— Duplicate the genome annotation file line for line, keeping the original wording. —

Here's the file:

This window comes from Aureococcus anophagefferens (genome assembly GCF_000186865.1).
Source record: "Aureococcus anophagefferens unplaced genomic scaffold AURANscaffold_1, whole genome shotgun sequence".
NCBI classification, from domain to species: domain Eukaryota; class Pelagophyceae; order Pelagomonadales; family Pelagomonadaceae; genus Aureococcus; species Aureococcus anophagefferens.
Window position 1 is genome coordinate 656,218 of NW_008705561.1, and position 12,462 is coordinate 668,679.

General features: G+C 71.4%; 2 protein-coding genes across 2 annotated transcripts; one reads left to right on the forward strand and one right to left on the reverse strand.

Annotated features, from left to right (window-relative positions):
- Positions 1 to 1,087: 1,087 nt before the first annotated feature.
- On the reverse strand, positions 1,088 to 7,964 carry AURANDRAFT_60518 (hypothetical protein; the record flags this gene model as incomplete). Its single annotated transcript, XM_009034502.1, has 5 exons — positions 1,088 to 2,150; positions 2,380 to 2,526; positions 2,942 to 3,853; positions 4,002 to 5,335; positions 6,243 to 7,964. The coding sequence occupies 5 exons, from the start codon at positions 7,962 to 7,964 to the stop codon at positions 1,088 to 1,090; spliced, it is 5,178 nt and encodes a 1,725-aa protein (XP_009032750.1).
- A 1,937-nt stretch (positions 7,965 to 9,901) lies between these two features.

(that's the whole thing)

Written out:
This window comes from Aureococcus anophagefferens (genome assembly GCF_000186865.1).
Source record: "Aureococcus anophagefferens unplaced genomic scaffold AURANscaffold_1, whole genome shotgun sequence".
NCBI classification, from domain to species: domain Eukaryota; class Pelagophyceae; order Pelagomonadales; family Pelagomonadaceae; genus Aureococcus; species Aureococcus anophagefferens.
Window position 1 is genome coordinate 656,218 of NW_008705561.1, and position 12,462 is coordinate 668,679.

General features: G+C 71.4%; 2 protein-coding genes across 2 annotated transcripts; one reads left to right on the forward strand and one right to left on the reverse strand.

Annotated features, from left to right (window-relative positions):
- Positions 1 to 1,087: 1,087 nt before the first annotated feature.
- On the reverse strand, positions 1,088 to 7,964 carry AURANDRAFT_60518 (hypothetical protein; the record flags this gene model as incomplete). Its single annotated transcript, XM_009034502.1, has 5 exons — positions 1,088 to 2,150; positions 2,380 to 2,526; positions 2,942 to 3,853; positions 4,002 to 5,335; positions 6,243 to 7,964. The coding sequence occupies 5 exons, from the start codon at positions 7,962 to 7,964 to the stop codon at positions 1,088 to 1,090; spliced, it is 5,178 nt and encodes a 1,725-aa protein (XP_009032750.1).
- A 1,937-nt stretch (positions 7,965 to 9,901) lies between these two features.